Family physicians, in addition to being the backbone of our healthcare ecosystem, are often small businesses. We need to do more to ensure these frontline physicians are able to keep their doors open. - Lisa Folberg, CAFP CEO
SAN FRANCISCO (PRWEB) July 03, 2020
The California Academy of Family Physicians (CAFP) and our 11,000 members applaud lawmakers and the Governor for reaching a compromise State Budget that preserves vital primary care infrastructure programs. CAFP recognizes the devastating effects COVID-19 has wrought on state revenues and remains committed to working with lawmakers and the American Academy of Family Physicians on securing appropriate federal relief for California.
CAFP appreciates the extraordinary challenges lawmakers faced this year to balance the state’s budget and appreciate lawmakers’ wisdom in not cutting critical primary care infrastructure programs like the Song-Brown Physician Training Program and support for Medi-Cal through Proposition 56 funds. These programs are critical to ensuring access to care for vulnerable patients now and in the future.
The Song-Brown Program significantly improves access to care in underserved areas and reduces the shortage of primary care physicians in California. Song-Brown-funded programs consistently send more than 60 percent of their physician graduates to practice in state and federally designated underserved areas. The program also delivers needed services to communities immediately as each family medicine resident provides an average of at least 600 primary care patient visits per year. Likewise, this program has significant long-term benefits for communities in which residents train, as the majority of residents stay and practice in those communities. The Song-Brown program is the only state physician training program to provide incentives to programs to train underrepresented physicians.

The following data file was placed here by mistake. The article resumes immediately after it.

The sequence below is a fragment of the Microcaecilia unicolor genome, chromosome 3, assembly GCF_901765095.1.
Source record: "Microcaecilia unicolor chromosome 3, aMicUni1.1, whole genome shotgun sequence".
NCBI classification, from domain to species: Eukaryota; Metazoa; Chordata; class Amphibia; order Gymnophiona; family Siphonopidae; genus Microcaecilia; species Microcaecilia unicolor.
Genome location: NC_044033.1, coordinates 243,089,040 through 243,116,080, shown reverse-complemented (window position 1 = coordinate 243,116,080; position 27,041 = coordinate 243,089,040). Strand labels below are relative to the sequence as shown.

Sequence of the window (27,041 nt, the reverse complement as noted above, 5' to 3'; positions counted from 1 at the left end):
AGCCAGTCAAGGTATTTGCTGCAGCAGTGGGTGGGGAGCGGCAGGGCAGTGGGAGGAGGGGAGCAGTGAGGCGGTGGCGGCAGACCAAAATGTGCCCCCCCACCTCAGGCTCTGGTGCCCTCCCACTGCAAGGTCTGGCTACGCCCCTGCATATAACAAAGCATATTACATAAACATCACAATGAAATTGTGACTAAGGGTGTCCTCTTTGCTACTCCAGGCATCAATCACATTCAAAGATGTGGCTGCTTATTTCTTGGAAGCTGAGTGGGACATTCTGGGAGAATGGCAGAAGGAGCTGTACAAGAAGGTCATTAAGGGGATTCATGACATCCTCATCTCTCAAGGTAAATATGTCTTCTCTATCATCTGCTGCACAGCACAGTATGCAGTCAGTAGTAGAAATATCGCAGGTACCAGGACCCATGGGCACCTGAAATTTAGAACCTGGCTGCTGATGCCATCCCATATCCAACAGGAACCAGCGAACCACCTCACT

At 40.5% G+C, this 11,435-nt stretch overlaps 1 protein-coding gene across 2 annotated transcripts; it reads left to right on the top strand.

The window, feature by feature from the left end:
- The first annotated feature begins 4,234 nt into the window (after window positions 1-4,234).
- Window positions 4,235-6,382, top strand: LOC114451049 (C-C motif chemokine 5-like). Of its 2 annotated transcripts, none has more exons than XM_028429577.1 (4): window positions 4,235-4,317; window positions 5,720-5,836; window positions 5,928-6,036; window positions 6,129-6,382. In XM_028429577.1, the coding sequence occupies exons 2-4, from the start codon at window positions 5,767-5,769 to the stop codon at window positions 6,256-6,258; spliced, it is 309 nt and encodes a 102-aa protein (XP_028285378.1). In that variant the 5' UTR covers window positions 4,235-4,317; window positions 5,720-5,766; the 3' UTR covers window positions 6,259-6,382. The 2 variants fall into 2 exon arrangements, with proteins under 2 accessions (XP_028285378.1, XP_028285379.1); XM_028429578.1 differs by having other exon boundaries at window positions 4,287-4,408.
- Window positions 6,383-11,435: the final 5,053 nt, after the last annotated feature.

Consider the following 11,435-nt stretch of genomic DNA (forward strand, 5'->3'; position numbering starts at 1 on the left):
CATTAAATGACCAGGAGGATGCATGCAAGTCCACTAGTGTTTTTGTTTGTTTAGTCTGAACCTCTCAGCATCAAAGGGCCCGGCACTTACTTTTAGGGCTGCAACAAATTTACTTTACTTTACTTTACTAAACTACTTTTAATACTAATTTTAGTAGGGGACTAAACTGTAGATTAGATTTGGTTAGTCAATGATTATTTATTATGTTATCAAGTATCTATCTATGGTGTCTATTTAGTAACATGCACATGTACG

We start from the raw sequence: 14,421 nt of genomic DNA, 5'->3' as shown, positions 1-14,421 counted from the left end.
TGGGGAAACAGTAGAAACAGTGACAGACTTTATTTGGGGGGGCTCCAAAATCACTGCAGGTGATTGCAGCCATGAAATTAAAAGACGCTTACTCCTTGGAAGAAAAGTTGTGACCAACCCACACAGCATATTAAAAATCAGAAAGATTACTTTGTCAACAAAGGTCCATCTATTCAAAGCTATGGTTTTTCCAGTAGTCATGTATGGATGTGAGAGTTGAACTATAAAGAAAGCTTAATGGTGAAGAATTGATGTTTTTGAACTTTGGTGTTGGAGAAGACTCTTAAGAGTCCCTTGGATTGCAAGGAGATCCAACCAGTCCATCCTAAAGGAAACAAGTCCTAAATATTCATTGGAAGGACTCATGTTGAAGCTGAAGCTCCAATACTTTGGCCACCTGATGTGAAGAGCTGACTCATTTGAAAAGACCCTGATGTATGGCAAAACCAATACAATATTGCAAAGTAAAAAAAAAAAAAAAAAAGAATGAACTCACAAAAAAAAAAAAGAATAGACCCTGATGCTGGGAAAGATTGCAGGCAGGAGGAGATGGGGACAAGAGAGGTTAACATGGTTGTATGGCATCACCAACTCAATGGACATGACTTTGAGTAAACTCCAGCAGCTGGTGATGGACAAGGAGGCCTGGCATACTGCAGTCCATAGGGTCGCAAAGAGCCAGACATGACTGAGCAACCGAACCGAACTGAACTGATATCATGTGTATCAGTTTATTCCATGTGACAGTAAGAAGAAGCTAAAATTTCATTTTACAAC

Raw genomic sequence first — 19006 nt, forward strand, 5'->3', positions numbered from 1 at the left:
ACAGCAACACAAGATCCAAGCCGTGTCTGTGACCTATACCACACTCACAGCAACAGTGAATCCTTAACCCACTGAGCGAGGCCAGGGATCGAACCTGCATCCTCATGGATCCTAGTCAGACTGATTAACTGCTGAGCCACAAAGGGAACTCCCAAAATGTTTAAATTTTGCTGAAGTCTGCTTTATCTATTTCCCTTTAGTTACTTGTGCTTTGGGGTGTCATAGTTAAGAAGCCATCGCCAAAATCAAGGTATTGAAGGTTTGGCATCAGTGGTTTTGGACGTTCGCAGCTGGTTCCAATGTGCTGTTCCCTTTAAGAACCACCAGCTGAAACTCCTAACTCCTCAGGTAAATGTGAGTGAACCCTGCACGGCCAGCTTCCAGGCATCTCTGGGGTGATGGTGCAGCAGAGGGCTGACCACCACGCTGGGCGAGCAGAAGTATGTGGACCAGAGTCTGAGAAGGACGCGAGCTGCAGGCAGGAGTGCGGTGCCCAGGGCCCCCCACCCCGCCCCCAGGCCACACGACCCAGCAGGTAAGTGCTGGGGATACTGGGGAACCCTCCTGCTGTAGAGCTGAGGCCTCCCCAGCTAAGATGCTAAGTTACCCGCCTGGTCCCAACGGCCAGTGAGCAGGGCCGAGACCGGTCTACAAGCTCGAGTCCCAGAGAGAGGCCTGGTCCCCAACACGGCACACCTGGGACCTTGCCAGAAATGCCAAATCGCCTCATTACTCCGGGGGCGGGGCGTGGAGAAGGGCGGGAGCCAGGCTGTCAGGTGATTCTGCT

Many of the family physician practices that are also an essential part of California’s primary care infrastructure are struggling. The COVID-19 pandemic has exposed significant flaws in our health care system that have hurt primary care practices. Direct support for primary care providers is critically needed to protect a vital part of front-line care, protect against future spikes in health care costs, and prevent failures in care delivery.
We hope the Legislature’s and Governor’s support for the critical primary care services California depends on will extend to support for the Care for Californians plan. The legislation would require the State to take three crucial actions that will help support these vulnerable primary care practices:
1) Provide immediate payment reform and support for a portion of primary care practices.
2) Establish a reconciliation process to ensure payments do not result in undue compensation.
3) Ensure a successful transition to sufficient support and value-based payment for primary care.
“The threat to primary care physician practices is immediate and severe, and the impact of practice closures will be long-lasting and incredibly detrimental to the health and wellbeing of the communities they serve.,” said CAFP President, David Bazzo, MD, noting that, “A recently released national study says that almost 80 percent of primary care clinicians are experiencing ‘severe’ or ‘close to severe’ strain as a direct result of COVID-19.”
“Health plans have been taking premium dollars for months without spending them on care - they should be directing resources to ensure our primary care providers are still around when patients go back for care,” said CAFP CEO, Lisa Folberg. “Family physicians, in addition to being the backbone of our healthcare ecosystem, are often small businesses. We need to do more to ensure these frontline physicians are able to keep their doors open. “
Again, we recognize the agonizing decisions our lawmakers face as the COVID-19 Pandemic has wreaked havoc on state finances. The 11,000 members of the CAFP and the millions of patients we serve thank you for protecting crucial primary care infrastructure in the State Budget. We urge lawmakers to ask health plans to do the same by using some of the premium dollars that have already been paid to support primary care practices and ensure these physician practices are there to take care of Californians when they need them.